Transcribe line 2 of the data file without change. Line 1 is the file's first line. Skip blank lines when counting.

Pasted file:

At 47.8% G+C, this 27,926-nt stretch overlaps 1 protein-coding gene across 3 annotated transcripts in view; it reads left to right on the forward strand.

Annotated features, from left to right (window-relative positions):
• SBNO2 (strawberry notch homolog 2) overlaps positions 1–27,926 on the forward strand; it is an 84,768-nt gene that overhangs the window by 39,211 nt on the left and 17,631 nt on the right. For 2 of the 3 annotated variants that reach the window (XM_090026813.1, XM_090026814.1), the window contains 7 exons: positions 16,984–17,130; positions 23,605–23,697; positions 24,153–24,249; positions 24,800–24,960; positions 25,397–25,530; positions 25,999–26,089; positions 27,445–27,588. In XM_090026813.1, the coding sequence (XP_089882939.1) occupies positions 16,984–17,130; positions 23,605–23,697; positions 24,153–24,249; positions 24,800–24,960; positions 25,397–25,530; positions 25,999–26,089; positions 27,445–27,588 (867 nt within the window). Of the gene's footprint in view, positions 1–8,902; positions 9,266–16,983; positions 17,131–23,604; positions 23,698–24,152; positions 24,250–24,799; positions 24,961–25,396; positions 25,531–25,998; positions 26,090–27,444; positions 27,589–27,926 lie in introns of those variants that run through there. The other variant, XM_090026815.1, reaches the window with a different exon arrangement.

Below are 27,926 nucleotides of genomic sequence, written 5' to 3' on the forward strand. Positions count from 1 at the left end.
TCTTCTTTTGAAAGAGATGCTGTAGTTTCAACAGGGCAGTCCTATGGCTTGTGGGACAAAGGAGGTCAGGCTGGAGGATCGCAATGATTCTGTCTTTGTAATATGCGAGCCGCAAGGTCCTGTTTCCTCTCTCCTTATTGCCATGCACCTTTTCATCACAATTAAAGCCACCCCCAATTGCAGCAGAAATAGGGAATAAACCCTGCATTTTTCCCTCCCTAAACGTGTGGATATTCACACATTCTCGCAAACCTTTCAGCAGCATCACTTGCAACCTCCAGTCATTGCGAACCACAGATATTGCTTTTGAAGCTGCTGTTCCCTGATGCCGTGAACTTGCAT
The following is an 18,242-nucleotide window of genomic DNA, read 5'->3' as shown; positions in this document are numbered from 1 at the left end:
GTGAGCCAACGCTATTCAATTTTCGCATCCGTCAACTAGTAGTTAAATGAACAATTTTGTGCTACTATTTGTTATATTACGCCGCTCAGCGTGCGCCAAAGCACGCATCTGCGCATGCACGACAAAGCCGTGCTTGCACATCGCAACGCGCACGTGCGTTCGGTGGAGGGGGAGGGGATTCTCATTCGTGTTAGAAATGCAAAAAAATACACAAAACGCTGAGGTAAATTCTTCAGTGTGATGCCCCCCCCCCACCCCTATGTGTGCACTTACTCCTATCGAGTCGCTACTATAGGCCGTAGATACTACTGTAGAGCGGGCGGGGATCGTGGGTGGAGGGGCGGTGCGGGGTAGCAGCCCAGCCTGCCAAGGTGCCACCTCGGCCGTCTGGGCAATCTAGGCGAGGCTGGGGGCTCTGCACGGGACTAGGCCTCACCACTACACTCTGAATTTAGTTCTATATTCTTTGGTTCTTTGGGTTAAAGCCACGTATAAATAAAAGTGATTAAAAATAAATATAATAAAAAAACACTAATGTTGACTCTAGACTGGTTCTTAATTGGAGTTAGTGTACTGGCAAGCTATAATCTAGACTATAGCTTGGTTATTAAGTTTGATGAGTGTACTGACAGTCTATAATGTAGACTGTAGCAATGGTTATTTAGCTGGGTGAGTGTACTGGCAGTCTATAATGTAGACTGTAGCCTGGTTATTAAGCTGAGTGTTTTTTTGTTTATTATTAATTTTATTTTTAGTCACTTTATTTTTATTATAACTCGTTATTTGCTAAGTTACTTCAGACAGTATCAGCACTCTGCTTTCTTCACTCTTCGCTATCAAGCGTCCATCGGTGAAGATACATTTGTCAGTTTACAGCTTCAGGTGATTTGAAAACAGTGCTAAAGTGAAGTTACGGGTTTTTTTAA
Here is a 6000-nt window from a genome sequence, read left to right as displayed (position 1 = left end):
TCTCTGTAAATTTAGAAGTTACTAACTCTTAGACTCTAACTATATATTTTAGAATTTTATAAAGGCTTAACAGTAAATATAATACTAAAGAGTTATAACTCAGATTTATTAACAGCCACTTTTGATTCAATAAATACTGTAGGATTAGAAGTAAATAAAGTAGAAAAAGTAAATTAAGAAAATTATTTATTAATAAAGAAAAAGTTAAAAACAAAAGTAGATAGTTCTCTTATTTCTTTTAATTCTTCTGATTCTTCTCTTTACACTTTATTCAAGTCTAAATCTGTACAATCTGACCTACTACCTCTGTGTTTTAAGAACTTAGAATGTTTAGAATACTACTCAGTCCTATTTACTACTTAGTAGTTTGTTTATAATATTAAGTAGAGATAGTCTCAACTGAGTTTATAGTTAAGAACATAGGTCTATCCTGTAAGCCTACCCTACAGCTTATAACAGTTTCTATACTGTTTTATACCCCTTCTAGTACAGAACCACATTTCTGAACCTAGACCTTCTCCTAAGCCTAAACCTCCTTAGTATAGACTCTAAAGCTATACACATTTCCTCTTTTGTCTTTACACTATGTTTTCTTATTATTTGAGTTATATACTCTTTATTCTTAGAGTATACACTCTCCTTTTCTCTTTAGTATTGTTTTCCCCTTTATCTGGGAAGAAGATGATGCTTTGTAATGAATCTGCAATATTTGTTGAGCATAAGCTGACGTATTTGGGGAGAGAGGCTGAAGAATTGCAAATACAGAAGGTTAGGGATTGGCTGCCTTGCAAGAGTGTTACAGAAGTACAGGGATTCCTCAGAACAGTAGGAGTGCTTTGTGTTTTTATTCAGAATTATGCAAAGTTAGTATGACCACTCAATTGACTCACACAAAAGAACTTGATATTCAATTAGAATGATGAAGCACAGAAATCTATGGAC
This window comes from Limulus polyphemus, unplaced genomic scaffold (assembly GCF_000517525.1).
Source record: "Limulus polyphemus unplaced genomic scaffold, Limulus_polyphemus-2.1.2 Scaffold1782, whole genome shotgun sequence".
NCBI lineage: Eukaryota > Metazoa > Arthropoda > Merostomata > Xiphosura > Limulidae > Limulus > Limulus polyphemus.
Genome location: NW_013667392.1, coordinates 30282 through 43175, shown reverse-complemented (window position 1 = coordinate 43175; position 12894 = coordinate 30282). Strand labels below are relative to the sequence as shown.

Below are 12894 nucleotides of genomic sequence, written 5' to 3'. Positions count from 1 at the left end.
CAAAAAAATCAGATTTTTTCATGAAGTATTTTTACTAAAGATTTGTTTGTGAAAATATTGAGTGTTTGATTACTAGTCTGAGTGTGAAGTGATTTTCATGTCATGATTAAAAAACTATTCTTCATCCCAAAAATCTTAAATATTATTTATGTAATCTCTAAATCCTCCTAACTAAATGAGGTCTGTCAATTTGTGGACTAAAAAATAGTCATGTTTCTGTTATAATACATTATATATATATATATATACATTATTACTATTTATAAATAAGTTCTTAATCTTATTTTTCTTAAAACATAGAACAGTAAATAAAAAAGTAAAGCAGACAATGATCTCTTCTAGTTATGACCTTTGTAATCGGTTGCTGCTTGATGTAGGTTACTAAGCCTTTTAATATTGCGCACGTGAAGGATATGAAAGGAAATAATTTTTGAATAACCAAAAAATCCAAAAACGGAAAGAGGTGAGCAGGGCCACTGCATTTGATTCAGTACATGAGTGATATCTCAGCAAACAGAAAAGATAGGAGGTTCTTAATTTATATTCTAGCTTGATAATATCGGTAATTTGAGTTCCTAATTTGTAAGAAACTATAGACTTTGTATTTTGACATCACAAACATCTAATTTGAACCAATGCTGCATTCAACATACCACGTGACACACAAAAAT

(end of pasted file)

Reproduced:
Annotated features, from left to right (window-relative positions):